Linda H, you have expressed exactly what I have been feeling. The only thing I would add to your list that you didn't summarize is, "make little art gifts for my wonderfully loving and amazingly generous and talented art friends" !:
Loretta, been there done that and wondered how to fix it. Finally I decided I can't be: the perfect watercolorist and the perfect memoirist, and perfect my spanish language skills, and learn french to the point I can join the local French club, and finish that vest I started knitting 3 years ago, and have a home totally free of clutter not only on the surfaces, but in the closets and drawers as well, and hold down a 3-day/week job, and be the perfect friend/family member who sends cards for every birthday/holiday as well as the perfect gifts and entertains and cooks for my friends with recipes I've seen on the Food Network, and keep my car clean and maintained, and take great care of my two cats, including one who is currently suffering from hormonal imbalance, not-so-great kidney function numbers, and a dental abscess, and tile my kitchen backsplash, and keep up with all my home improvements.
And this, my friends, is what I mean by needing to underachieve.
We spend our lives maintaining a life that we do not want to live. The STANDARD OF IMPOSSIBLE PERFECTION is not just about artwork for those of us afflicted with it; it is our approach to life.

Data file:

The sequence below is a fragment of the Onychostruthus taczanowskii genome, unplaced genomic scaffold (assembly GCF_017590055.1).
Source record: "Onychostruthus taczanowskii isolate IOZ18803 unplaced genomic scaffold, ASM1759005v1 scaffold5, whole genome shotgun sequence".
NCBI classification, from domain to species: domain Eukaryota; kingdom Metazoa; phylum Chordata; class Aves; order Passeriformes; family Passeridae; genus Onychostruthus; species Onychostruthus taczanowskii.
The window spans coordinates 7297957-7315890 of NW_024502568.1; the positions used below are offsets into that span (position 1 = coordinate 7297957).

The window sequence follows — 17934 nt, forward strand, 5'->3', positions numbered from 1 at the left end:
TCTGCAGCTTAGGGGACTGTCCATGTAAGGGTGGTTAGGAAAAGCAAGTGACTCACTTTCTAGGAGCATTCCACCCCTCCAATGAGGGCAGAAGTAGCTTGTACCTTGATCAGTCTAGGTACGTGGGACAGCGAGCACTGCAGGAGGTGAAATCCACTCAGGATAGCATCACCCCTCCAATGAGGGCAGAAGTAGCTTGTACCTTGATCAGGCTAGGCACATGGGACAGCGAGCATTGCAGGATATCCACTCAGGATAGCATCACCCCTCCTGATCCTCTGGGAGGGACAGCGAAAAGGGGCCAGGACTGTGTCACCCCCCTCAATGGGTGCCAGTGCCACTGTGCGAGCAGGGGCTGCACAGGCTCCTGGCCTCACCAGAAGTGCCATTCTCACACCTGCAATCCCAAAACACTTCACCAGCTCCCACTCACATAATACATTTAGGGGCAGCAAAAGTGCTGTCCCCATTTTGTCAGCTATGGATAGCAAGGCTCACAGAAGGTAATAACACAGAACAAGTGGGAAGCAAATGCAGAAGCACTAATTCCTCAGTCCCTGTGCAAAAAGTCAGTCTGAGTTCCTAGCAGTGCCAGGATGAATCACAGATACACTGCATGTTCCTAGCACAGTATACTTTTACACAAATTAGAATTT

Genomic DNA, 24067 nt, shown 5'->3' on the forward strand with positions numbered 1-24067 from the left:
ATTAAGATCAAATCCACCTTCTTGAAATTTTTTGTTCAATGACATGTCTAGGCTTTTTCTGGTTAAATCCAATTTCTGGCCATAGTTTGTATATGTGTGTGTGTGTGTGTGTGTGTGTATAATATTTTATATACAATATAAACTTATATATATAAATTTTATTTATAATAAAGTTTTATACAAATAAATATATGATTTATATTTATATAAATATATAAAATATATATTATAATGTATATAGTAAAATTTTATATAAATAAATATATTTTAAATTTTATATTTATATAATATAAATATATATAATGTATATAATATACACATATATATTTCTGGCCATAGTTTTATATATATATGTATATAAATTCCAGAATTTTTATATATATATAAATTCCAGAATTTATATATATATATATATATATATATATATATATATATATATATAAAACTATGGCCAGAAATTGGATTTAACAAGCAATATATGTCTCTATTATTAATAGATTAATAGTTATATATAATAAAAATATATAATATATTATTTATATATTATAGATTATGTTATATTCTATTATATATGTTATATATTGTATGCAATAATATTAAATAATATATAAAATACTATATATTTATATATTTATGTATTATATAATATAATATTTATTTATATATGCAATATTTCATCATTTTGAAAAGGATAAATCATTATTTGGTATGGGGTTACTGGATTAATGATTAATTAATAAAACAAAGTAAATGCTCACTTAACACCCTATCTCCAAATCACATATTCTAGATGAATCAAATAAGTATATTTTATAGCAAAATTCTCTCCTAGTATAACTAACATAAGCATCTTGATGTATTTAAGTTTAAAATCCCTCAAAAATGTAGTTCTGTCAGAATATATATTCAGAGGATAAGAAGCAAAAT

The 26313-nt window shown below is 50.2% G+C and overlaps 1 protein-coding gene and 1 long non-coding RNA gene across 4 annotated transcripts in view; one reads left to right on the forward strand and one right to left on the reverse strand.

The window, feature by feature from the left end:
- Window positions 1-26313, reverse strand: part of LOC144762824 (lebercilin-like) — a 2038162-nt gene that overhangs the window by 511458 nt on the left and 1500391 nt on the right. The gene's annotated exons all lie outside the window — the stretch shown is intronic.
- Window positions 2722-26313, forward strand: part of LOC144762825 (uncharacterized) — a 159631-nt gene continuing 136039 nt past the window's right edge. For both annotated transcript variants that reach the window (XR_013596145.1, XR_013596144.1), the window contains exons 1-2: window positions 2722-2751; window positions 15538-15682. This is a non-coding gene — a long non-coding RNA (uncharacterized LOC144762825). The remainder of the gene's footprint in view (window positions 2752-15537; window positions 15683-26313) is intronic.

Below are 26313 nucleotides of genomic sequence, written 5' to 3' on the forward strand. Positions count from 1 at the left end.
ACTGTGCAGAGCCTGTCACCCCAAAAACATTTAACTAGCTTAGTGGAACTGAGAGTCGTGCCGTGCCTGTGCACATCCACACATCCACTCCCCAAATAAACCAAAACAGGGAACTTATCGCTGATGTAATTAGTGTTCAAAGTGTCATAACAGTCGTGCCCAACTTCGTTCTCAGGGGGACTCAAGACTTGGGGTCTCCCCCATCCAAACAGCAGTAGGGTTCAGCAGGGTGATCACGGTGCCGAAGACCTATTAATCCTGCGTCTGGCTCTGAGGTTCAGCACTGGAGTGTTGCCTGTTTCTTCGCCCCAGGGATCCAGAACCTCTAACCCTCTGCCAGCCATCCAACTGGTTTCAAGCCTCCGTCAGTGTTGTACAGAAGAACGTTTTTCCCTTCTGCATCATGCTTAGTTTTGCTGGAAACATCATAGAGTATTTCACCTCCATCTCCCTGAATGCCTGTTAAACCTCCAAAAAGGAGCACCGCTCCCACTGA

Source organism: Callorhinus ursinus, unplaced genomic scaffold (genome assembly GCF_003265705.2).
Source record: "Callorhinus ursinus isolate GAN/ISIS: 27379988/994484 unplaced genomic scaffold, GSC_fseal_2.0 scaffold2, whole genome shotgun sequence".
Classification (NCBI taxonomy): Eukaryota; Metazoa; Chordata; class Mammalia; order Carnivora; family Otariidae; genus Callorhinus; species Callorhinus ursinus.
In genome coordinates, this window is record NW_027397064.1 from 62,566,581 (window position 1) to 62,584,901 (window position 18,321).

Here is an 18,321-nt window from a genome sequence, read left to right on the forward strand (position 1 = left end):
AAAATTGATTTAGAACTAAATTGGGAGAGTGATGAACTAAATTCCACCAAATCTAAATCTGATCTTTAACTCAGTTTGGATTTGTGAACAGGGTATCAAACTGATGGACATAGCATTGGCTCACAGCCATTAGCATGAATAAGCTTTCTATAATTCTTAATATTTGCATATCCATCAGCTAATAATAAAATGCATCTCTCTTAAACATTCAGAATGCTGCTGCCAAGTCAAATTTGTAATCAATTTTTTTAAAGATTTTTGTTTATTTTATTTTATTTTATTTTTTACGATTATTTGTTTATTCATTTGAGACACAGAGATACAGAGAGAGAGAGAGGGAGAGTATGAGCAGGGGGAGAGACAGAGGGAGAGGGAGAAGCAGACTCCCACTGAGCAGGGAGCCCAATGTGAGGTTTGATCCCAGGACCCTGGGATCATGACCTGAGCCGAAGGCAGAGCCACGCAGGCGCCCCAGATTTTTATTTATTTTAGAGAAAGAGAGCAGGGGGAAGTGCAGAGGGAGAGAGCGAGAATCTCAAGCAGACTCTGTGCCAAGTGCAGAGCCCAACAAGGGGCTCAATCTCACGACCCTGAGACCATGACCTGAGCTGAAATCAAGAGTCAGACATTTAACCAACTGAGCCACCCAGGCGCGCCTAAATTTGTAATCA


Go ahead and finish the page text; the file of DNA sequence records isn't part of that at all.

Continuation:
And as my dear friend Diane wrote to me,
We attorneys had to be fairly organized and driven (in our own not-necessarily Type A ways) to get our degrees and bar admissions and all, and we operate in a world of hierarchical and fairly rigid views of success and achievement. It's hard to not let that infect our tender brains and hearts.
I don't think that you have to be a lawyer to have those characteristics; Diane and and I just happen to be ones. My dear old editor at Cloth, Paper, Scissors, Cate Prato, has a great blog post about getting over her fear of experimenting in her art journal and not being concerned about it "coming out right".
Dana made me giggle. She is a friend I've actually only meant ... I think once? I live to receive her painted Christmas cards each year. If we did not live at the opposite ends of New York State, I'd probably move into one of the gorgeous artistic rooms she has in her extraordinary house and never leave.
Leave it to Dana to have EXACTLY the same reaction I had to Mim Stella's comment:
"wait, did someone say they took a class on illustrating children's books...I want to do that."
How did Dana know that as soon as read Mim Stella's comment, I had to restrain myself from immediately googling classes on illustrating children's books (I already have several books on the topic...)
Just so you know that I am not just whining about the state of my life, I have started to simplify. I am not teaching at Art Is You this year. It was a very hard decision to make (love you Sal and Ellen), especially since they are going to be right outside Memphis for Art Is You Dixie. I will be at Stamford as a student, though. Can't miss AIY in some form!!
This year as I aim low and underachieve, I am going to spend a lot of time with my husband, kids, and sisters; drink a ton of Starbucks; get an Elliptical machine and torture myself; make a lot of stuff that requires glitter; and bug my friends to get back to regular art dates.
I wish you delightfully the same!